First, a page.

Hoards of people were now everywhere on the boat. Economy class was crammed in like sardines. Second class was tight quarters but we managed. Lots of people ate oranges and there were peels all over the floor. It started to get really dirty and substandard. I continued to sleep on and off even though I had a headache from sleeping too much because it was either do that or be seasick. I was awoken several times by what I swear was something crawling on my ankles but I never saw anything. Then I finally saw an ant scrambling for refuge in my shoe. So there were ants biting me. At 2pm we finally made the stop in Metangula, Mozambique. We didn’t leave until 4pm, and it was still 6 hours to Likoma. At 4:05pm, I hear a woman retching and look over to see her under the neighboring table puking into her blanket while her baby was sitting there crying. I definitely laid back down and closed my eyes trying to ignore what was going on. After it got dark and warmed up again, we all just wanted off the boat so badly. At 9:30pm there is a horrid fish smell. I was wondering where the smell was coming from. Then I spot him- a man that had opened a garbage bag and was sorting his fish. At that point it was just like, ‘Can it get any worse when we’re almost there?’ But oh yes, it can. We finally dock out in the water at 10pm.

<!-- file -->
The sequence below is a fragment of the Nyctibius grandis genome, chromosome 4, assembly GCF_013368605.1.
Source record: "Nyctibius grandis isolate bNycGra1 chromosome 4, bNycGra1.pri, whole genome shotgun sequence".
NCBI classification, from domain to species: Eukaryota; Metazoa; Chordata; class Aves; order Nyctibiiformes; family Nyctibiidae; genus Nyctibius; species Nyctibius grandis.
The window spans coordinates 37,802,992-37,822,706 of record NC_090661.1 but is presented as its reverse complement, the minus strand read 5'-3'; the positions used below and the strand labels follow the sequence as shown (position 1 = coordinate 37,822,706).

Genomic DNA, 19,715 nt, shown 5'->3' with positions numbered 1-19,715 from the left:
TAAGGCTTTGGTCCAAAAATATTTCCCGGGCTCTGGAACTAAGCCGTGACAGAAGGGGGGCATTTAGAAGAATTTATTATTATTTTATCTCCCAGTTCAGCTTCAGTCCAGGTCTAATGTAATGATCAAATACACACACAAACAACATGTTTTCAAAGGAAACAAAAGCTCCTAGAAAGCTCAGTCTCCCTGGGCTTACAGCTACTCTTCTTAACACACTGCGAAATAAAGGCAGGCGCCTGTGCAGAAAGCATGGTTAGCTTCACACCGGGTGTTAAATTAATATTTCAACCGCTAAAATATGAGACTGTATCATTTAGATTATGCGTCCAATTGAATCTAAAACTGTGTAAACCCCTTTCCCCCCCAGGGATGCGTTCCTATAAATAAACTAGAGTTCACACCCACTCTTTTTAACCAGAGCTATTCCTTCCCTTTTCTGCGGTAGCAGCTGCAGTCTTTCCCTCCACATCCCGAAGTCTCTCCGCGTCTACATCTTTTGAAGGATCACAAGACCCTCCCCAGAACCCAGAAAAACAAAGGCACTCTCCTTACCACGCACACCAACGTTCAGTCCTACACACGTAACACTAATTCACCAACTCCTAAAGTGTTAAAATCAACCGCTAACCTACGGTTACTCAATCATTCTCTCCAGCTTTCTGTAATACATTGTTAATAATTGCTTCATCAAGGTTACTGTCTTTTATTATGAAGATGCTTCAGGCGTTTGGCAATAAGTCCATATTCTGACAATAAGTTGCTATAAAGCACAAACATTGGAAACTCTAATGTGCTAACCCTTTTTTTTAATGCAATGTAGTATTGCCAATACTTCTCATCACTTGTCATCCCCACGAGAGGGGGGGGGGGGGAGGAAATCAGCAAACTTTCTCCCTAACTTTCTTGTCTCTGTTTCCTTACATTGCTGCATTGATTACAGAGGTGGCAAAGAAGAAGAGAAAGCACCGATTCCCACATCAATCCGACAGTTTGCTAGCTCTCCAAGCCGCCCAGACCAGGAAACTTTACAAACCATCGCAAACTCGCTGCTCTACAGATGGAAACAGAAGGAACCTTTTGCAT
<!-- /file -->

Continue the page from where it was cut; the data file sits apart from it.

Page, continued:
Are we there yet?